🧳 Guest post | Traveling through Literature: An Interactive Worldly Map of Books

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Camdyn’s reading To Kill a Mockingbird in school. This, after a litany of less-than-stellar books that have dominated not only hers but also her sisters’ syllabi for semesters and semesters. Finally a good book!

Today’s guest post is unique.

It’s not a sponsored post, but it’s something I was approached with. After I took a look at this interactive book map, I was hooked. You will be too. Read on, and then discover how you can find relevant books for every nation on earth.

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Traveling through Literature: An Interactive Worldly Map of Books

Have you ever heard of the term “armchair travel”? You may have experienced it without even realizing at least once in your life! “Armchair travel” consists of cracking up a good book centered around the culture of another country, a way of immersing yourself in other traditions without leaving the comfort of your home. Literature is one of the best ways to learn about a destination before actually traveling. You may find yourself even more excited to visit a country after reading one of their books.

Exploring the world does not need to be complicated anymore since Carrentals has put together a comprehensive list of world travel through literature. If you are looking for a new booklist challenge, this compilation makes a great around the world reading challenge. Even if you decide not to do a reading challenge, keeping this interactive map bookmarked is a great reference to get an idea of each country that interests you.

The United States Booklist

The two books representing the United States are To Kill a Mockingbird by Harper Lee and Uncle Tom’s Cabin by Harriet Beecher Stowe. Many of us natives of the United States have most likely read both these books to gain a historical understanding of the US, and if you haven’t had the chance to crack open these books, we highly recommend doing so to understand the literary culture of this country.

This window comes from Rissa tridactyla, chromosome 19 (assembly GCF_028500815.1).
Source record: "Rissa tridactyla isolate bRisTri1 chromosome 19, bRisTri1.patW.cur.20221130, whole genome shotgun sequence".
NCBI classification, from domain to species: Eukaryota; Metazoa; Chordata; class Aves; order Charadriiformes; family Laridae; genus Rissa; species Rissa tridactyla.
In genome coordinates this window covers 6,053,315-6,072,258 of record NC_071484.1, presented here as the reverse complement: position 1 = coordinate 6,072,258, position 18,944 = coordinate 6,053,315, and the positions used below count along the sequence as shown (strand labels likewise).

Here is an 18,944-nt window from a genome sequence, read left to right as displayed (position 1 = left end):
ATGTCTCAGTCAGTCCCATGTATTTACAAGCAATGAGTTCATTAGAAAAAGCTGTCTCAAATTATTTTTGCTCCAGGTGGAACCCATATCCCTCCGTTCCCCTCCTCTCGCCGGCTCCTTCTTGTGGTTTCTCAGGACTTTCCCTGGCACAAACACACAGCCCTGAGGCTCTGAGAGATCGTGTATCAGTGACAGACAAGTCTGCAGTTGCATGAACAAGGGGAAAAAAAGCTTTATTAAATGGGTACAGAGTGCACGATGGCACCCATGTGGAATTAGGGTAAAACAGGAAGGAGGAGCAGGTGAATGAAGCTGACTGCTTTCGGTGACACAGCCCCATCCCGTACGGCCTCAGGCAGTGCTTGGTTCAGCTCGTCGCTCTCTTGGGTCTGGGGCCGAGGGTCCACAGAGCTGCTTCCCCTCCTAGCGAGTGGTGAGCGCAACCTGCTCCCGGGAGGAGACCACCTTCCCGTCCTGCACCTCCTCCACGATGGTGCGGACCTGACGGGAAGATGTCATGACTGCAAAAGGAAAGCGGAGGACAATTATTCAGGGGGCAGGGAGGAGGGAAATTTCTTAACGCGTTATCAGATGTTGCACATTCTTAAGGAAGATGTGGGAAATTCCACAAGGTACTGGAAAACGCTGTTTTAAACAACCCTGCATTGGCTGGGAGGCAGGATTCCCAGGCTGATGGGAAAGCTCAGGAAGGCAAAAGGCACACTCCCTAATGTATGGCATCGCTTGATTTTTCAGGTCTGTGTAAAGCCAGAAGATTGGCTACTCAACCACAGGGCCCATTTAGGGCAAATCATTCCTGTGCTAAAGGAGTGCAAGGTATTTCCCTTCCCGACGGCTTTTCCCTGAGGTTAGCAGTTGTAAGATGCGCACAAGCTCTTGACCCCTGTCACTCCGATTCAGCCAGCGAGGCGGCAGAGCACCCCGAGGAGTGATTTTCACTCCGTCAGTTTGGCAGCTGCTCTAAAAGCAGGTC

A historical fiction by Harper Lee, To Kill a Mockingbird is comprised of Lee’s memories of her hometown during her childhood. The way Lee writes is warming and humorous, while also addressing serious matters in a fashionable way. This book has been controversial since many schools teach with this book, emphasizing the lessons learned of tolerance and decry prejudice. Harper Lee certainly has a talent for narrating this famous novel.

A classic novel by Harriet Beecher Stowe, Uncle Tom’s Cabin was one of the best selling novels of the 19th century and is attributed to helping energize the abolitionist cause in the 1850s. The story follows the character Uncle Tom, a black slave, and the long-term troubles he suffers during his time as a slave. While the story runs over severe topics of slavery, Stowe is able to assert that Christianity can save all of humankind and lead to abolishing any form of slavery.

To find out which books represent other countries, follow this link to download a specific country’s list of books to start reading and overviewing. We hope this interactive map provokes you to do some world travel through literature or even learn a piece of culture from each book list.

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  1. Anne J. says:

    I love To Kill A Mockingbird. It was one of our books to read back in high school, in the 80s in a convent school in Zambia. When the “Watchman” book came out, I bought it. I started reading it. I haven’t finished. Instead, I got a new copy of Mockingbird and read it again. 😁

    1. Eli Pacheco says: